Thompson’s erratic 1951 season did not earn him a permanent spot on the Phillies’ pitching staff. The return of Curt Simmons to Philadelphia’s roster in 1952 led to Thompson’s return to Triple-A. He spent the 1952 season in Baltimore, the new home of the Phillies’ International League team. He struggled with arm problems throughout the season and compiled a 10-14 record with a 2.49 ERA.13 After the season he pitched briefly for Almendares and later the Havana Reds of the Cuban Winter League.14 Thompson rebounded in 1953, posting a 10-4 record with a 3.80 ERA for Baltimore and earning consideration for International League MVP.15 After his comeback season, the Chicago White Sox purchased Thompson’s contract and gave him a tryout in spring training. Thompson failed to make the White Sox roster and was sold to the unaffiliated Richmond Virginians of the International League.16 He spent his final two seasons in Organized Baseball with Richmond, compiling a combined 14-30 record with an ERA over 5.00 both seasons.

In 41 major-league appearances, Thompson won 6 games and lost 11 with a 4.24 ERA and 81 strikeouts in 167⅔ innings. At bat the left-handed hitter was 6-for-53 (.113) with 3 RBIs. As a minor-league pitcher, Thompson won 119 games and lost 113 in 11 seasons with a 3.60 ERA.

After leaving baseball, Thompson worked in the wholesale grocery business and then as a sales manager in the bookbinding industry. He resided in the Boston area for many years before moving to Montgomery County, Maryland, near Washington, D.C.17 At the time of his death, he resided in Rockville, Maryland. Thompson died at the age of 68 on February 3, 1988, in Olney, Maryland. He was buried in Gate of Heaven Cemetery in Silver Spring, Maryland.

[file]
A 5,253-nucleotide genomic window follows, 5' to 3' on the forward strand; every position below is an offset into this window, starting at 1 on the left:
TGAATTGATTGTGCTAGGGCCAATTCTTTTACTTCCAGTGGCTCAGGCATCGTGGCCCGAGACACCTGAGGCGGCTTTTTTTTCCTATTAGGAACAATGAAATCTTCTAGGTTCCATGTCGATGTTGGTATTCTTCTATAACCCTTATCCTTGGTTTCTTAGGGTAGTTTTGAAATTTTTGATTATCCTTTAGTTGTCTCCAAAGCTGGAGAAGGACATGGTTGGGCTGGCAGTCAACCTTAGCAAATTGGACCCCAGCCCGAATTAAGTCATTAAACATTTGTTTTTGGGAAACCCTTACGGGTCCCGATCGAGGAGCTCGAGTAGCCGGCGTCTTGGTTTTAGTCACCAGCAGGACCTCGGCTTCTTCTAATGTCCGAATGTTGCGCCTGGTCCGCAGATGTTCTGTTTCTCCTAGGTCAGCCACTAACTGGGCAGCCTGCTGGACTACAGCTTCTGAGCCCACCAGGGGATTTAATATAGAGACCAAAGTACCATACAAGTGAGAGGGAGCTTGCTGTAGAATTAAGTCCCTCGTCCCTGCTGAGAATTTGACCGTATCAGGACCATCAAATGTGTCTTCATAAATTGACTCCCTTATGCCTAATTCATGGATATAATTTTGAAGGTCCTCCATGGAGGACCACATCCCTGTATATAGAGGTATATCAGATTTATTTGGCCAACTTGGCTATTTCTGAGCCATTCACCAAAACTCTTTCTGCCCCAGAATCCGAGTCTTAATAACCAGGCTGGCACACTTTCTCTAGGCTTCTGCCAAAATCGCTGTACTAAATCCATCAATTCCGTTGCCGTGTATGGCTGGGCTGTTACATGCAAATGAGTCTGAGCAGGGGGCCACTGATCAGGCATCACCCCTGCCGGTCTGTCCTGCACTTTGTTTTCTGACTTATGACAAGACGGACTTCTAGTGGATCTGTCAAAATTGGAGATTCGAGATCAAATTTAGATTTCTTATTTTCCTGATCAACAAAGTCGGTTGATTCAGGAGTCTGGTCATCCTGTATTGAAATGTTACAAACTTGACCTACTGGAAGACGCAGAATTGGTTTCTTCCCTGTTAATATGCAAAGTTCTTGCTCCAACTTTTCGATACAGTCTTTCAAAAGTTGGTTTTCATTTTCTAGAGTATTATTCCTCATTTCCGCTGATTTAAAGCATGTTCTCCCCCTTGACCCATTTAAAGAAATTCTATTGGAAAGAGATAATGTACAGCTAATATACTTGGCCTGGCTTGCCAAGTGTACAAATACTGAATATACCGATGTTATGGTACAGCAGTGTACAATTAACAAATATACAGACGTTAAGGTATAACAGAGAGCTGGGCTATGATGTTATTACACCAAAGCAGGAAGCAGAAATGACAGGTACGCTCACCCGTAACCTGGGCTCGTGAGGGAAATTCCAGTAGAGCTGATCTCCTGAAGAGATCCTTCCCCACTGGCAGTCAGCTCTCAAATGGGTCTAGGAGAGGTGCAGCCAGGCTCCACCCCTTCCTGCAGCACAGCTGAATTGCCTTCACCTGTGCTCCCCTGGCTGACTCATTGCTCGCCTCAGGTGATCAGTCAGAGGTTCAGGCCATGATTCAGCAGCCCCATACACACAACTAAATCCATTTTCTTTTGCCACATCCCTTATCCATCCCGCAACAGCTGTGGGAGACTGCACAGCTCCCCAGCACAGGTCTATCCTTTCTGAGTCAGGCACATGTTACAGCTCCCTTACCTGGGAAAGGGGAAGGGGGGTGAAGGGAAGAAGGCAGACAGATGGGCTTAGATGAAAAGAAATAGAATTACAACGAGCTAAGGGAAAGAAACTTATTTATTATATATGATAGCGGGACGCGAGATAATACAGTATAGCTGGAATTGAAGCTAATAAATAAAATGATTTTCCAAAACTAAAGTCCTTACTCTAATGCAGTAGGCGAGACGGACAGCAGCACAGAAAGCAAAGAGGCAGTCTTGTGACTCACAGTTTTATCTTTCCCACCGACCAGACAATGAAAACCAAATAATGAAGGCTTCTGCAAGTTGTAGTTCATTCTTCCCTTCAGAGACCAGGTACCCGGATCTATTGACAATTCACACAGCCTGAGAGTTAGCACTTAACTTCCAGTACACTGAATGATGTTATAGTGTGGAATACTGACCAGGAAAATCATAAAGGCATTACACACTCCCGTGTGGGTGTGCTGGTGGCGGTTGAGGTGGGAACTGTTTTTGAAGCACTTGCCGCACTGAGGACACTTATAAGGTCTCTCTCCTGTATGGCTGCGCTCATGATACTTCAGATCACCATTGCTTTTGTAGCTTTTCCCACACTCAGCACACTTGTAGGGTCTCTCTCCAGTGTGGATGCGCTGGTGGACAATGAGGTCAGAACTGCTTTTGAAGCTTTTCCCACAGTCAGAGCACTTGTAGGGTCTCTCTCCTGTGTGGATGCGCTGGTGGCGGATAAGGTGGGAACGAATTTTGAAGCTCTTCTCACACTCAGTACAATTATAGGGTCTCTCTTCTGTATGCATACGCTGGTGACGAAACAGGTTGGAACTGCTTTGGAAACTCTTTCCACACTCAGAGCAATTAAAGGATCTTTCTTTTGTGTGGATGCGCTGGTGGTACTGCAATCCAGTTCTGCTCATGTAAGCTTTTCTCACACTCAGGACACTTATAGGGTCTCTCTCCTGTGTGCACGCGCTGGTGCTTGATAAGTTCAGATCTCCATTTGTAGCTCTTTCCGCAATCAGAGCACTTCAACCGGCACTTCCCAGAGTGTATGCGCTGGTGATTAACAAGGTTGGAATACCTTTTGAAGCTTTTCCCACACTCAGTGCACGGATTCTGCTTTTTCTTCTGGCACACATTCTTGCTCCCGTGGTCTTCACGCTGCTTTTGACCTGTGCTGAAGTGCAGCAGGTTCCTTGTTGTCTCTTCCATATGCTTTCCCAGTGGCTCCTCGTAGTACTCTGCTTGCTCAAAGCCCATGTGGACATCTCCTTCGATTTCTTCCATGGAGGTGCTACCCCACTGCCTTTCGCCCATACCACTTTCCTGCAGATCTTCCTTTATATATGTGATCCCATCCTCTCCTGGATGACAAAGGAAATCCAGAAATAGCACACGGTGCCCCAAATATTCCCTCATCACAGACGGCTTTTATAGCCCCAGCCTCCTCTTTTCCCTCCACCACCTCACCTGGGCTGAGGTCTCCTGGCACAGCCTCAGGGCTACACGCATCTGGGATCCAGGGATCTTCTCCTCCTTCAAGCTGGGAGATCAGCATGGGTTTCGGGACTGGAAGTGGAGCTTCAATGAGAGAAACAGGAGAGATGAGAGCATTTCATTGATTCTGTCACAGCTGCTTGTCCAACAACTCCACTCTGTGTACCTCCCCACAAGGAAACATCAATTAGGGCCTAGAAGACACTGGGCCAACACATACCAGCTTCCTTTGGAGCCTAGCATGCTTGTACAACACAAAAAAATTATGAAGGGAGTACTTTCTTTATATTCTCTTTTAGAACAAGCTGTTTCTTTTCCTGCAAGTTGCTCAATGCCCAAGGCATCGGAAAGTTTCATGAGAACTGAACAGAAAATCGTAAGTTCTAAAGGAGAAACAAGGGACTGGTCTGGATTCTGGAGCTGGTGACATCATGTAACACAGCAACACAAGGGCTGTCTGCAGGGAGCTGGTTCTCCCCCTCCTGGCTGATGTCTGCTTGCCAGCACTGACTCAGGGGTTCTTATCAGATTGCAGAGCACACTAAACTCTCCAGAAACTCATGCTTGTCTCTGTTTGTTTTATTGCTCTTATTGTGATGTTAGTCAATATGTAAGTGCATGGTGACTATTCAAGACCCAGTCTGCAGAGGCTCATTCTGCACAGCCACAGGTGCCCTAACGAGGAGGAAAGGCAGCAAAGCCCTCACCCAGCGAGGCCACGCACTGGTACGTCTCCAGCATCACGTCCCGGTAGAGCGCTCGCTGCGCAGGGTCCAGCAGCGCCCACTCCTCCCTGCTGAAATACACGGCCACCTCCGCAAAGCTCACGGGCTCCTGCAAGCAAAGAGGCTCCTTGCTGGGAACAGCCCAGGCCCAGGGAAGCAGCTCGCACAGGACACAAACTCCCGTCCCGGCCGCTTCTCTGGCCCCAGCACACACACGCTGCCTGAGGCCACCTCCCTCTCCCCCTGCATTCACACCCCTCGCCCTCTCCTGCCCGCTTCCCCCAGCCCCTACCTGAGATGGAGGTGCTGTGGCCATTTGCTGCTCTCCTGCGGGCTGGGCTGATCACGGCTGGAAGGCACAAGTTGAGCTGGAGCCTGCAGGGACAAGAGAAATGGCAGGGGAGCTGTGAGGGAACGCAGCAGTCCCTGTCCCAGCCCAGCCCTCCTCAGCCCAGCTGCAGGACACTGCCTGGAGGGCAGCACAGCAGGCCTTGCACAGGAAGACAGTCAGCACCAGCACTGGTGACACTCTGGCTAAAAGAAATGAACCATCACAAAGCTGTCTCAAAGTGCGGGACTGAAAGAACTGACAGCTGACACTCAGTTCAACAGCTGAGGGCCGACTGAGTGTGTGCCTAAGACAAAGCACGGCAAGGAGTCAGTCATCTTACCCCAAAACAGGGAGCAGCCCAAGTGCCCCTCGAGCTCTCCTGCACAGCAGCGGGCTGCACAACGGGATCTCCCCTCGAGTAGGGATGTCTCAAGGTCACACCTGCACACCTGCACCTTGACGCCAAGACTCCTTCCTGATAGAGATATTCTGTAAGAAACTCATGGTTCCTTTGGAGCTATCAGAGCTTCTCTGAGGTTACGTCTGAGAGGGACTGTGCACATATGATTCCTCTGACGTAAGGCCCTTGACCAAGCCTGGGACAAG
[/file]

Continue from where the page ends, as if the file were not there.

This biography appears in "The Whiz Kids Take the Pennant: The 1950 Philadelphia Phillies" (SABR, 2018), edited by C. Paul Rogers III and Bill Nowlin.

 

Notes

1 Robin Roberts and C. Paul Rogers III, The Whiz Kids and the 1950 Pennant (Philadelphia: Temple University Press, 1995), 200.

2 Stan Baumgartner, “Phillies New Wrinkle for Trinkle — Turning Ex-Reliever into Starter,” The Sporting News, April 20, 1949, 24.

3 “Northeastern University Baseball: All-Time Records,” GoNU.com. Accessed on November 12, 2014: gonu.com/sports/2010/3/25/BB_0325104127.aspx?id=379.

4 “Jocko Fourth 82nd Airborne Vet to Pitch in Major Leagues,” The Sporting News, May 9, 1951, 19.

5 “Baseball Hero: John “Jocko” Thompson,” Baseball in Wartime Newsletter.

6 Ibid.

7 “Jocko Fourth 82nd Airborne Vet to Pitch in Major Leagues.”

8 Robin Roberts and C. Paul Rogers III, 68.

9 Stan Baumgartner, “Phillies New Wrinkle for Trinkle — Turning Ex-Reliever into Starter.”

10 Stan Baumgartner, “Phillies’ Climb to Bring Rise in Contract Headaches, Too,” The Sporting News, September 28, 1949, 11.

11 “Hopp, Thompson, Mayo Made Eligible for Series,” The Sporting News, October 11, 1950, 10.

12 Stan Baumgartner, “Who’ll Replace Curt? Phillies’ Big Puzzler,” The Sporting News, January 10, 1951, 12; “Bad News for Backstops — Richie’s Running Again,” The Sporting News, March 28, 1951, 6; “Sawyer Jolts Complacent Phils,” The Sporting News, April 11, 1951, 11; “Left or Right — Reds Out of Step on Both,” The Sporting News, September 5, 1951, 10.

13 “International League,” The Sporting News, August 27, 1952, 24.

14 Pedro Galliana, “Pascual of Havana Hurls One Hitter,” The Sporting News, December 3, 1952, 34; “Klein and Rand Go on Homer Sprees for Havana Reds,” The Sporting News, January 7, 1953, 23.

15 “International League Scribes Cut Down List for Loop’s 2 MVP Awards,” The Sporting News, September 9, 1953, 27; “Playing Data on Draftees,” The Sporting News, December 9, 1953, 13.

16 “Deals of the Week: Major-Minor,” The Sporting News, April 21, 1954, 32.

17 Roberts and Rogers, The Whiz Kids and the 1950 Pennant, 357; Oscar Ruhl, “It’s Work All Winter for Modern Ball Players,” The Sporting News, December 26, 1951, 6; Allen Lewis, “35,621 See Whiz Kids Flit Again ’Cross Memory’s Page,” The Sporting News, June 22, 1963, 13.